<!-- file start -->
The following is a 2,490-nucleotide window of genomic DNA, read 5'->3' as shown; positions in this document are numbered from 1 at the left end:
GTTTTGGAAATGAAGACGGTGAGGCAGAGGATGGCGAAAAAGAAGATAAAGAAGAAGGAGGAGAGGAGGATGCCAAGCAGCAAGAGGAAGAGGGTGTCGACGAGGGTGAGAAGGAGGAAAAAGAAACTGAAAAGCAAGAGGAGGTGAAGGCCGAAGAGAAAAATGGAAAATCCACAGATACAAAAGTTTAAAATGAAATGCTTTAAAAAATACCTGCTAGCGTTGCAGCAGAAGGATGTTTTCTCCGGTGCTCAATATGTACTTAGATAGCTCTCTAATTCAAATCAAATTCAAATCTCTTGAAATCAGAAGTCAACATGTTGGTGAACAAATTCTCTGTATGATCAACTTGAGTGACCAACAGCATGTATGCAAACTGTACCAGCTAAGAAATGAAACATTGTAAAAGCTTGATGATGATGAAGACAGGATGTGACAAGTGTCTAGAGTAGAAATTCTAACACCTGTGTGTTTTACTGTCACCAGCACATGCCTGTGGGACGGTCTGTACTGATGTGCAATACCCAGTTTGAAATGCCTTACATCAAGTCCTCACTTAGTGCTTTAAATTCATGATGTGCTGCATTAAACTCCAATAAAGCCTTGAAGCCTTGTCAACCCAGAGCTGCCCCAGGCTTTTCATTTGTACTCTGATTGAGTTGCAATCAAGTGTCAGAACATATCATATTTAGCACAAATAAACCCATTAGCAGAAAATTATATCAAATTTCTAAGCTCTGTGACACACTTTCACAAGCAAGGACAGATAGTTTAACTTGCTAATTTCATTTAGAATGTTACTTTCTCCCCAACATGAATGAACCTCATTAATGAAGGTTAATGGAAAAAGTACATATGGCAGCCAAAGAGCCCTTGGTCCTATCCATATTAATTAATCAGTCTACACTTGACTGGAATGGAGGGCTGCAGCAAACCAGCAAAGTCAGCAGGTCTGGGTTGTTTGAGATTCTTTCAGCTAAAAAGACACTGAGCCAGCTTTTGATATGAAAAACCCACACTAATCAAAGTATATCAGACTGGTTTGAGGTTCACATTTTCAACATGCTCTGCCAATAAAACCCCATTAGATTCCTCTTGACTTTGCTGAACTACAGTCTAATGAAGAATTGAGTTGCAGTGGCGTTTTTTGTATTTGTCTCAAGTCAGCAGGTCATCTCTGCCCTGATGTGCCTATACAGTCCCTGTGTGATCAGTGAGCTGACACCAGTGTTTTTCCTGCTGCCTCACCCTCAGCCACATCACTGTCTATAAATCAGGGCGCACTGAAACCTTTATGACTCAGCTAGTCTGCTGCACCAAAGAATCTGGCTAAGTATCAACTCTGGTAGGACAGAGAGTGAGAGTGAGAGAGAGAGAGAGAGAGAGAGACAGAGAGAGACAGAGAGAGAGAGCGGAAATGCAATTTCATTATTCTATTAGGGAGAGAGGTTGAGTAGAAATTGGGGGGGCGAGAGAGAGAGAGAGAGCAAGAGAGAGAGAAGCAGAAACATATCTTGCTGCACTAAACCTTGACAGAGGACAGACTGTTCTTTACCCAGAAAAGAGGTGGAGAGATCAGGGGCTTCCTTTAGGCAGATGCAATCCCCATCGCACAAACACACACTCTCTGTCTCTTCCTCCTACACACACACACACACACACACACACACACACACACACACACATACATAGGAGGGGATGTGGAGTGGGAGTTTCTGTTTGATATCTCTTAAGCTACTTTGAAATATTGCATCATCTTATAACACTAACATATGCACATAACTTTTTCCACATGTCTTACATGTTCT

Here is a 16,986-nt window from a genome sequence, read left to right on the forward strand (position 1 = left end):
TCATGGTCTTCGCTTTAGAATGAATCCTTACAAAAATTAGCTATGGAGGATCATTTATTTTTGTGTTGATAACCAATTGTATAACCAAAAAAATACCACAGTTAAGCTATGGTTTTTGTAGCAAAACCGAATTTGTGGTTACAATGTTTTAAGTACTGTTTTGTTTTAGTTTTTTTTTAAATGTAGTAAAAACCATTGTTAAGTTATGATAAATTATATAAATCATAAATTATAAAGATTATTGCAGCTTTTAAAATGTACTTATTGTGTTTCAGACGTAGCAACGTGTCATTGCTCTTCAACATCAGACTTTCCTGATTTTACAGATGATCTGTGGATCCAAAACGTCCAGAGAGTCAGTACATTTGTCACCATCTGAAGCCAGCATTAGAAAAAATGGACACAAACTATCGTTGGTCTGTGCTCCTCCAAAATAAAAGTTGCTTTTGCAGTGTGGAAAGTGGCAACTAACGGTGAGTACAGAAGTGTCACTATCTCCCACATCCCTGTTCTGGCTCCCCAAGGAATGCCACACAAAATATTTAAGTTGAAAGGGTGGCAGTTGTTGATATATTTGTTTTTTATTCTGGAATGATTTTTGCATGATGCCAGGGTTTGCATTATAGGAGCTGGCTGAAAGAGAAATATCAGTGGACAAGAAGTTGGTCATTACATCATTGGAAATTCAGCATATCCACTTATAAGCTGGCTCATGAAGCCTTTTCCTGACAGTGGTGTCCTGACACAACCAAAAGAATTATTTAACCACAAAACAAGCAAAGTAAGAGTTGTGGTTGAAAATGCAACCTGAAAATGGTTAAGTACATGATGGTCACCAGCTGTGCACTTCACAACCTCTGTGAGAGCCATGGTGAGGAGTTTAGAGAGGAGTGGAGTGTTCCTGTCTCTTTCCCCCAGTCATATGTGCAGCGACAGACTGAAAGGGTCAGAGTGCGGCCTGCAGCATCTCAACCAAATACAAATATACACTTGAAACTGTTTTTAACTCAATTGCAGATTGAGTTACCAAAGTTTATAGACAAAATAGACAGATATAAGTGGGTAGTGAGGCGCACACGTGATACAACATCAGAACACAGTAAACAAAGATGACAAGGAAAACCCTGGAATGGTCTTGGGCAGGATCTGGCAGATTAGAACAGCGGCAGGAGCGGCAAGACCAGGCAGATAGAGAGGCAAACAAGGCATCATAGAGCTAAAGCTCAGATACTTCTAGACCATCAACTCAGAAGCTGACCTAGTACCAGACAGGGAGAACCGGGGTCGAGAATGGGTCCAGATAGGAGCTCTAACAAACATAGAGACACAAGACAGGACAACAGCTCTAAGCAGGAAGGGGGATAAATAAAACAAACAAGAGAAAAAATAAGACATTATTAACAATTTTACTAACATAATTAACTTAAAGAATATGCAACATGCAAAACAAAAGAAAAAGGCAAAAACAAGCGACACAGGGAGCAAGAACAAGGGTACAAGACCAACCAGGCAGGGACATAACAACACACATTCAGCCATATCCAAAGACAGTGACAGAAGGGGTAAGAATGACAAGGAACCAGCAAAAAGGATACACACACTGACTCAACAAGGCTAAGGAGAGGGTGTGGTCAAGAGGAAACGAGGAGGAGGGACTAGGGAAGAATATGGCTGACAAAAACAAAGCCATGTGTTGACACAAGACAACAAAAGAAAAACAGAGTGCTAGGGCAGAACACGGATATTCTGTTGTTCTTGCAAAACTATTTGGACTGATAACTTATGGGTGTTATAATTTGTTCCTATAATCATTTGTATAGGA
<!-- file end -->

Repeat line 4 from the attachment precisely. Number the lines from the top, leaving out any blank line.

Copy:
TCATGGTCTTCGCTTTAGAATGAATCCTTACAAAAATTAGCTATGGAGGATCATTTATTTTTGTGTTGATAACCAATTGTATAACCAAAAAAATACCACAGTTAAGCTATGGTTTTTGTAGCAAAACCGAATTTGTGGTTACAATGTTTTAAGTACTGTTTTGTTTTAGTTTTTTTTTAAATGTAGTAAAAACCATTGTTAAGTTATGATAAATTATATAAATCATAAATTATAAAGATTATTGCAGCTTTTAAAATGTACTTATTGTGTTTCAGACGTAGCAACGTGTCATTGCTCTTCAACATCAGACTTTCCTGATTTTACAGATGATCTGTGGATCCAAAACGTCCAGAGAGTCAGTACATTTGTCACCATCTGAAGCCAGCATTAGAAAAAATGGACACAAACTATCGTTGGTCTGTGCTCCTCCAAAATAAAAGTTGCTTTTGCAGTGTGGAAAGTGGCAACTAACGGTGAGTACAGAAGTGTCACTATCTCCCACATCCCTGTTCTGGCTCCCCAAGGAATGCCACACAAAATATTTAAGTTGAAAGGGTGGCAGTTGTTGATATATTTGTTTTTTATTCTGGAATGATTTTTGCATGATGCCAGGGTTTGCATTATAGGAGCTGGCTGAAAGAGAAATATCAGTGGACAAGAAGTTGGTCATTACATCATTGGAAATTCAGCATATCCACTTATAAGCTGGCTCATGAAGCCTTTTCCTGACAGTGGTGTCCTGACACAACCAAAAGAATTATTTAACCACAAAACAAGCAAAGTAAGAGTTGTGGTTGAAAATGCAACCTGAAAATGGTTAAGTACATGATGGTCACCAGCTGTGCACTTCACAACCTCTGTGAGAGCCATGGTGAGGAGTTTAGAGAGGAGTGGAGTGTTCCTGTCTCTTTCCCCCAGTCATATGTGCAGCGACAGACTGAAAGGGTCAGAGTGCGGCCTGCAGCATCTCAACCAAATACAAATATACACTTGAAACTGTTTTTAACTCAATTGCAGATTGAGTTACCAAAGTTTATAGACAAAATAGACAGATATAAGTGGGTAGTGAGGCGCACACGTGATACAACATCAGAACACAGTAAACAAAGATGACAAGGAAAACCCTGGAATGGTCTTGGGCAGGATCTGGCAGATTAGAACAGCGGCAGGAGCGGCAAGACCAGGCAGATAGAGAGGCAAACAAGGCATCATAGAGCTAAAGCTCAGATACTTCTAGACCATCAACTCAGAAGCTGACCTAGTACCAGACAGGGAGAACCGGGGTCGAGAATGGGTCCAGATAGGAGCTCTAACAAACATAGAGACACAAGACAGGACAACAGCTCTAAGCAGGAAGGGGGATAAATAAAACAAACAAGAGAAAAAATAAGACATTATTAACAATTTTACTAACATAATTAACTTAAAGAATATGCAACATGCAAAACAAAAGAAAAAGGCAAAAACAAGCGACACAGGGAGCAAGAACAAGGGTACAAGACCAACCAGGCAGGGACATAACAACACACATTCAGCCATATCCAAAGACAGTGACAGAAGGGGTAAGAATGACAAGGAACCAGCAAAAAGGATACACACACTGACTCAACAAGGCTAAGGAGAGGGTGTGGTCAAGAGGAAACGAGGAGGAGGGACTAGGGAAGAATATGGCTGACAAAAACAAAGCCATGTGTTGACACAAGACAACAAAAGAAAAACAGAGTGCTAGGGCAGAACACGGATATTCTGTTGTTCTTGCAAAACTATTTGGACTGATAACTTATGGGTGTTATAATTTGTTCCTATAATCATTTGTATAGGA